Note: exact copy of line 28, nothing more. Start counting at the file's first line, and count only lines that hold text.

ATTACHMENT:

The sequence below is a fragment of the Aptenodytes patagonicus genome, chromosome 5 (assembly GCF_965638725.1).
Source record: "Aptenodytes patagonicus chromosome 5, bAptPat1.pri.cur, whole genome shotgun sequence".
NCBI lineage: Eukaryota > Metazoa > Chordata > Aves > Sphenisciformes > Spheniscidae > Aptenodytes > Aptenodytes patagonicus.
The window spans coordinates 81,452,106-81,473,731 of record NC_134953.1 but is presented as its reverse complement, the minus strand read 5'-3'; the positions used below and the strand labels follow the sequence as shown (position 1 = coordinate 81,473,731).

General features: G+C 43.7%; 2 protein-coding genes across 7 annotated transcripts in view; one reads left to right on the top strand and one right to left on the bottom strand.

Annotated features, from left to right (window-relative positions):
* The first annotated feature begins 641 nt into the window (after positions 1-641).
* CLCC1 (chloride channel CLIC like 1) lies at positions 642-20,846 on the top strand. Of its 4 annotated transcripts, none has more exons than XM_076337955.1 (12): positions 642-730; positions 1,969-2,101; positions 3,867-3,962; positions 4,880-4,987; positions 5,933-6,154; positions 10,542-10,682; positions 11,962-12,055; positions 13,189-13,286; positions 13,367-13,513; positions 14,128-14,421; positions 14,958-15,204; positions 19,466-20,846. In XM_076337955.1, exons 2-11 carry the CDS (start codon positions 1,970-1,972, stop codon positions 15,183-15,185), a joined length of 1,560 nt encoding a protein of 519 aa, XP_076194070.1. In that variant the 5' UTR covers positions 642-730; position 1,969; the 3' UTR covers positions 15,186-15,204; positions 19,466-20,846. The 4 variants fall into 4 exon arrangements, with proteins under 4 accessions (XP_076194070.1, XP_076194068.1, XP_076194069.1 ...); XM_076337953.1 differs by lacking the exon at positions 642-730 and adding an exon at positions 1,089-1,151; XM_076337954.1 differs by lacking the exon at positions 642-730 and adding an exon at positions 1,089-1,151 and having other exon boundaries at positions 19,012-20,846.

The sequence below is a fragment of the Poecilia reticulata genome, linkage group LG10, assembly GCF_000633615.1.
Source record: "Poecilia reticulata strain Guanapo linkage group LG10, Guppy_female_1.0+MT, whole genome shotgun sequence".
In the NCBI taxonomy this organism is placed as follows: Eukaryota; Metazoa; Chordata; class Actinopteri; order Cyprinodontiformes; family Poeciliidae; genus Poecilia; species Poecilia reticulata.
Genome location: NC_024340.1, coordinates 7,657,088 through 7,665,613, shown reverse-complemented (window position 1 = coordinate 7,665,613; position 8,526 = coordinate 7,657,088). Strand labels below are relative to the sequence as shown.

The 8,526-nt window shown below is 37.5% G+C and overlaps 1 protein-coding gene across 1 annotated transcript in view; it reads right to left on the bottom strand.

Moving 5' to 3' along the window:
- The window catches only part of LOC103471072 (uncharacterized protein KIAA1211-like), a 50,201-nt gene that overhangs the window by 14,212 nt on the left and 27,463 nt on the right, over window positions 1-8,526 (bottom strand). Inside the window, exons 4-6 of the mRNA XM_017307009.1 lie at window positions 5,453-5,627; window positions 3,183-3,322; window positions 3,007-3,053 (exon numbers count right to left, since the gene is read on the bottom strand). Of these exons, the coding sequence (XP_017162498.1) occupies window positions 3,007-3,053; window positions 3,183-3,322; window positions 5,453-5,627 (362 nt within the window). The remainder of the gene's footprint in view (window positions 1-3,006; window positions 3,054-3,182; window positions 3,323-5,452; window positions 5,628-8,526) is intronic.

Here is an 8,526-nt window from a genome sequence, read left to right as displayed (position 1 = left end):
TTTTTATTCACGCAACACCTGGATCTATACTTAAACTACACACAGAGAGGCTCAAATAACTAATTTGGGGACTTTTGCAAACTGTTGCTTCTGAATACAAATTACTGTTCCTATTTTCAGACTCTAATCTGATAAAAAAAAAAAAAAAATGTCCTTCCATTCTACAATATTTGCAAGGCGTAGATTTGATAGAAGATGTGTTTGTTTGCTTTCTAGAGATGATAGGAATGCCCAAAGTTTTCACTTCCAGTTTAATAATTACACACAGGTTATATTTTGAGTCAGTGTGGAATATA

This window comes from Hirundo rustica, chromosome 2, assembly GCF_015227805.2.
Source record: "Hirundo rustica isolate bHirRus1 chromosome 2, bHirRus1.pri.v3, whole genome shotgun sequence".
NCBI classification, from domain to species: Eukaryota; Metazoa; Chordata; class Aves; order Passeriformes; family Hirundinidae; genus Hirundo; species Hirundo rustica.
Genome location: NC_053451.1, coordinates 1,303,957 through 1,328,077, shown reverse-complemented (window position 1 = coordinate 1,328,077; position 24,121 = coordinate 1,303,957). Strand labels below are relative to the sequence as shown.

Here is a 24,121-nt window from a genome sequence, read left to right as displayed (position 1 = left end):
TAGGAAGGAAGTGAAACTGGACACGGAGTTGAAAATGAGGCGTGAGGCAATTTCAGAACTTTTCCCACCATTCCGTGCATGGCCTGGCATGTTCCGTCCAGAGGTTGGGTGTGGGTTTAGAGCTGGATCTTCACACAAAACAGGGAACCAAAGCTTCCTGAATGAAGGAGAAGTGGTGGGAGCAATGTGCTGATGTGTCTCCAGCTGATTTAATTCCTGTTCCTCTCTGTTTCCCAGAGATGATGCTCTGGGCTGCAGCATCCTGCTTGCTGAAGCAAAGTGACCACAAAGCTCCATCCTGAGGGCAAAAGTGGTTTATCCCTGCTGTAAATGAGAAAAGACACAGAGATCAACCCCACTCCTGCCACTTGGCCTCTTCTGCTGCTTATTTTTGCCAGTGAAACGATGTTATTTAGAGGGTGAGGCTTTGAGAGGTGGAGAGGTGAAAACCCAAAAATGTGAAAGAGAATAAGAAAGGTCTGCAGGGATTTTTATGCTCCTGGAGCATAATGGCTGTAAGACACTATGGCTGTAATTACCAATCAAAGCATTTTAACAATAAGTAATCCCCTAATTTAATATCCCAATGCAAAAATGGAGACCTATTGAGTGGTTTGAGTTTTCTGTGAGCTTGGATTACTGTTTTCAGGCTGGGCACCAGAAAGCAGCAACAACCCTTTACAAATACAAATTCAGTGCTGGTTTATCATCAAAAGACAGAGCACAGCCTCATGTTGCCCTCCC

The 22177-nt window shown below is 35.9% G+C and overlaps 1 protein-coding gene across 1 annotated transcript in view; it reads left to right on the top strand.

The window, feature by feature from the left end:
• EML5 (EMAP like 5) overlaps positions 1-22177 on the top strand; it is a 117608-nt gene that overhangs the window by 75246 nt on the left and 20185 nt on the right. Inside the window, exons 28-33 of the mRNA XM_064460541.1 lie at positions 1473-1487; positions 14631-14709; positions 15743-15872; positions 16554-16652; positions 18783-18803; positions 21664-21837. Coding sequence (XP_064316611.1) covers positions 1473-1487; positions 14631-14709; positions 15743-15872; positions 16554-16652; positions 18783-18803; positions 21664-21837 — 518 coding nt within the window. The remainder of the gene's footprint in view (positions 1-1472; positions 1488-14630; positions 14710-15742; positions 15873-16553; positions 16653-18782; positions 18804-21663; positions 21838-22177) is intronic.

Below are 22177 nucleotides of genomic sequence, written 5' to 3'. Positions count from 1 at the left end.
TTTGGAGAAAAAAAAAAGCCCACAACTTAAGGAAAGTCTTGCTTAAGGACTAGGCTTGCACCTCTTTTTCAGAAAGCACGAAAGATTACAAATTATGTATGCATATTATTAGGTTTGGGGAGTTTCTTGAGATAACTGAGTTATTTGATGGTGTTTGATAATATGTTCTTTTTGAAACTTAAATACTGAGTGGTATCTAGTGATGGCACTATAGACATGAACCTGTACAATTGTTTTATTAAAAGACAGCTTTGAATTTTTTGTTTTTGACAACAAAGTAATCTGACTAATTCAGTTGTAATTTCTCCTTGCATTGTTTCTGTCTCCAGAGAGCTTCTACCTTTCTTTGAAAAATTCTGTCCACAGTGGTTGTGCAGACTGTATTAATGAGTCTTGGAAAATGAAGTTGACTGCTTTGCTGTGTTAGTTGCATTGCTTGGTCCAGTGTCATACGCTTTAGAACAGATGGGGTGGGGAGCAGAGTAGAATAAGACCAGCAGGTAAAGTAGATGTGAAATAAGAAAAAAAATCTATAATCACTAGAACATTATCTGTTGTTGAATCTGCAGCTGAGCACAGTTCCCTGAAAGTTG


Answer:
TTTGGAGAAAAAAAAAAGCCCACAACTTAAGGAAAGTCTTGCTTAAGGACTAGGCTTGCACCTCTTTTTCAGAAAGCACGAAAGATTACAAATTATGTATGCATATTATTAGGTTTGGGGAGTTTCTTGAGATAACTGAGTTATTTGATGGTGTTTGATAATATGTTCTTTTTGAAACTTAAATACTGAGTGGTATCTAGTGATGGCACTATAGACATGAACCTGTACAATTGTTTTATTAAAAGACAGCTTTGAATTTTTTGTTTTTGACAACAAAGTAATCTGACTAATTCAGTTGTAATTTCTCCTTGCATTGTTTCTGTCTCCAGAGAGCTTCTACCTTTCTTTGAAAAATTCTGTCCACAGTGGTTGTGCAGACTGTATTAATGAGTCTTGGAAAATGAAGTTGACTGCTTTGCTGTGTTAGTTGCATTGCTTGGTCCAGTGTCATACGCTTTAGAACAGATGGGGTGGGGAGCAGAGTAGAATAAGACCAGCAGGTAAAGTAGATGTGAAATAAGAAAAAAAATCTATAATCACTAGAACATTATCTGTTGTTGAATCTGCAGCTGAGCACAGTTCCCTGAAAGTTG